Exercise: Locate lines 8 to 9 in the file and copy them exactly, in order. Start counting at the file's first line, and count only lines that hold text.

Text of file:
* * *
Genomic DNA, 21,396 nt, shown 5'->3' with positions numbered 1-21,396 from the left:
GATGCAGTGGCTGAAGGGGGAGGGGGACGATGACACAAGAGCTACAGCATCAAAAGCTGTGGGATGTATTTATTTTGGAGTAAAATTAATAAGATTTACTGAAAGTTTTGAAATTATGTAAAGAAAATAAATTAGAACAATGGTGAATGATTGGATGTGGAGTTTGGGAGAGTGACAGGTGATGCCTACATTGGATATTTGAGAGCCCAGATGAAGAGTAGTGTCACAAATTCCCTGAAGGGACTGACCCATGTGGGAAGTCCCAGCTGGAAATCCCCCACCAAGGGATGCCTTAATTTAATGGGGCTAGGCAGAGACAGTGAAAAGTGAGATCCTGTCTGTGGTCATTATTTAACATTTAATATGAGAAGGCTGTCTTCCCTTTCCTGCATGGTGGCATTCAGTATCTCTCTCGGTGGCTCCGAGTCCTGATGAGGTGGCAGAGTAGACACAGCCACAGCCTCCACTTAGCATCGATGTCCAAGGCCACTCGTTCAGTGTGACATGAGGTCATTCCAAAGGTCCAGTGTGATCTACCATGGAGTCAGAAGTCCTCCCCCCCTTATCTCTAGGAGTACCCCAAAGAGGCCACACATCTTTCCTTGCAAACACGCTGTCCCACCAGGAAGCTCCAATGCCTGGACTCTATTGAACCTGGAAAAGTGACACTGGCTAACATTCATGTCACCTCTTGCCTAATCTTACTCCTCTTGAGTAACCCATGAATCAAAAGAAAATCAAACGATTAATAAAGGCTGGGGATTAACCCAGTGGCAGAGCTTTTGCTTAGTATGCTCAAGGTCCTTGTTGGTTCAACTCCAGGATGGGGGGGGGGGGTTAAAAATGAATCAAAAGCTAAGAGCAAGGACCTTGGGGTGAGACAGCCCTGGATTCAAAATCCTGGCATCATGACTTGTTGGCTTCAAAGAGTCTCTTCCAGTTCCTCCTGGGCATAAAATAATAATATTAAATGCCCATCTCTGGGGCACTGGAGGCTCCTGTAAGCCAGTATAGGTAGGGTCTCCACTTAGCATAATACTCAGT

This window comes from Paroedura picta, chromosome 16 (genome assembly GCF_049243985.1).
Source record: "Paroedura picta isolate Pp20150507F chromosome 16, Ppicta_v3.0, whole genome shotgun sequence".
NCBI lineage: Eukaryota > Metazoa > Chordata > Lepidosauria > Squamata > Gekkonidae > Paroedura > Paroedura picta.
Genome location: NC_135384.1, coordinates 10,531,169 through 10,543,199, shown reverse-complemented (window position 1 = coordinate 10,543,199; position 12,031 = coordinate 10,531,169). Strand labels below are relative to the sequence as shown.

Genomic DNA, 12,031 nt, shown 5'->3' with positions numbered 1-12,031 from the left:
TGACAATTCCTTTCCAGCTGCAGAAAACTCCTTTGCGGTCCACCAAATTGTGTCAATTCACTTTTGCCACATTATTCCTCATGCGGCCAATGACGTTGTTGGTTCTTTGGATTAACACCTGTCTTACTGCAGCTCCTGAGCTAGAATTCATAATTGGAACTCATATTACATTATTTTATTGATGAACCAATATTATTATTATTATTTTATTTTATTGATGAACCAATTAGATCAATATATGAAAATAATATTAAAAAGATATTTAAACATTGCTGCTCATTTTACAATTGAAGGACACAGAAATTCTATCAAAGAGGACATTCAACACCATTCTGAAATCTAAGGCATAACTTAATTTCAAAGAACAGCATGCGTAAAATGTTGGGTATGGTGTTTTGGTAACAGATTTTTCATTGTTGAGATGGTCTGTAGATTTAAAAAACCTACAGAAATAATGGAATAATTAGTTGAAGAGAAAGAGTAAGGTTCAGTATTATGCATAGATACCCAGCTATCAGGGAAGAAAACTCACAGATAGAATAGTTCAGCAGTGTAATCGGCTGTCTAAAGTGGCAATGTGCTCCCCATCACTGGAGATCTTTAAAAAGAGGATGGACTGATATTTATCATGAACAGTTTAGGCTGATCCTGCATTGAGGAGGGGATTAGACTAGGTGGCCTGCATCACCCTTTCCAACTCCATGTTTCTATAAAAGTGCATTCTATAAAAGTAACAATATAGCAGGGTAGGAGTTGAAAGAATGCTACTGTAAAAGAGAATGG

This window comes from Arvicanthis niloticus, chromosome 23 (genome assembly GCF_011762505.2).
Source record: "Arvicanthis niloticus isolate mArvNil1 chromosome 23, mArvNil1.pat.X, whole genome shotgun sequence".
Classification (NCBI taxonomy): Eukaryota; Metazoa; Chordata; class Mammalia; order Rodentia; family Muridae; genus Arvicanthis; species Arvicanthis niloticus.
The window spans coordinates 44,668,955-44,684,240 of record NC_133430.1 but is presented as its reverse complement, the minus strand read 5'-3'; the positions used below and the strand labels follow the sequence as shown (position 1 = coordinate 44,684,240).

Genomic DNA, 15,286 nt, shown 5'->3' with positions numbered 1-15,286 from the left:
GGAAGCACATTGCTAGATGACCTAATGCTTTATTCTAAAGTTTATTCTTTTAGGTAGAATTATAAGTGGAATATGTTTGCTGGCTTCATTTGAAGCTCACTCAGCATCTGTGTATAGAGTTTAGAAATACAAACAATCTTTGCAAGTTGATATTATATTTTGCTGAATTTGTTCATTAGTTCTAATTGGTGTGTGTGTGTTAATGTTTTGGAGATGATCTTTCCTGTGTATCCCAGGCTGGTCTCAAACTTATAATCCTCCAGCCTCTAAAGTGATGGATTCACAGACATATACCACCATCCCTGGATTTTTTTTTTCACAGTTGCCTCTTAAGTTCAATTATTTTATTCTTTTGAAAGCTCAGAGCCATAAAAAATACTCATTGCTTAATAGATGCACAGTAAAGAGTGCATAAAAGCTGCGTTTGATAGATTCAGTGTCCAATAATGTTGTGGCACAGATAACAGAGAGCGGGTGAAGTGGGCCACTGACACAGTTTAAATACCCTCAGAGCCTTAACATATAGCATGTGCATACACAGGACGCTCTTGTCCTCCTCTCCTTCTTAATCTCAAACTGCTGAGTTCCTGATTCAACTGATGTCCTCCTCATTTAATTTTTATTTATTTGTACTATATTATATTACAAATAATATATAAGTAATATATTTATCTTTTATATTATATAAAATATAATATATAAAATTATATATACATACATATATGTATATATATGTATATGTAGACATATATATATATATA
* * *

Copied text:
TGACAATTCCTTTCCAGCTGCAGAAAACTCCTTTGCGGTCCACCAAATTGTGTCAATTCACTTTTGCCACATTATTCCTCATGCGGCCAATGACGTTGTTGGTTCTTTGGATTAACACCTGTCTTACTGCAGCTCCTGAGCTAGAATTCATAATTGGAACTCATATTACATTATTTTATTGATGAACCAATATTATTATTATTATTTTATTTTATTGATGAACCAATTAGATCAATATATGAAAATAATATTAAAAAGATATTTAAACATTGCTGCTCATTTTACAATTGAAGGACACAGAAATTCTATCAAAGAGGACATTCAACACCATTCTGAAATCTAAGGCATAACTTAATTTCAAAGAACAGCATGCGTAAAATGTTGGGTATGGTGTTTTGGTAACAGATTTTTCATTGTTGAGATGGTCTGTAGATTTAAAAAACCTACAGAAATAATGGAATAATTAGTTGAAGAGAAAGAGTAAGGTTCAGTATTATGCATAGATACCCAGCTATCAGGGAAGAAAACTCACAGATAGAATAGTTCAGCAGTGTAATCGGCTGTCTAAAGTGGCAATGTGCTCCCCATCACTGGAGATCTTTAAAAAGAGGATGGACTGATATTTATCATGAACAGTTTAGGCTGATCCTGCATTGAGGAGGGGATTAGACTAGGTGGCCTGCATCACCCTTTCCAACTCCATGTTTCTATAAAAGTGCATTCTATAAAAGTAACAATATAGCAGGGTAGGAGTTGAAAGAATGCTACTGTAAAAGAGAATGG

This window comes from Arvicanthis niloticus, chromosome 23 (genome assembly GCF_011762505.2).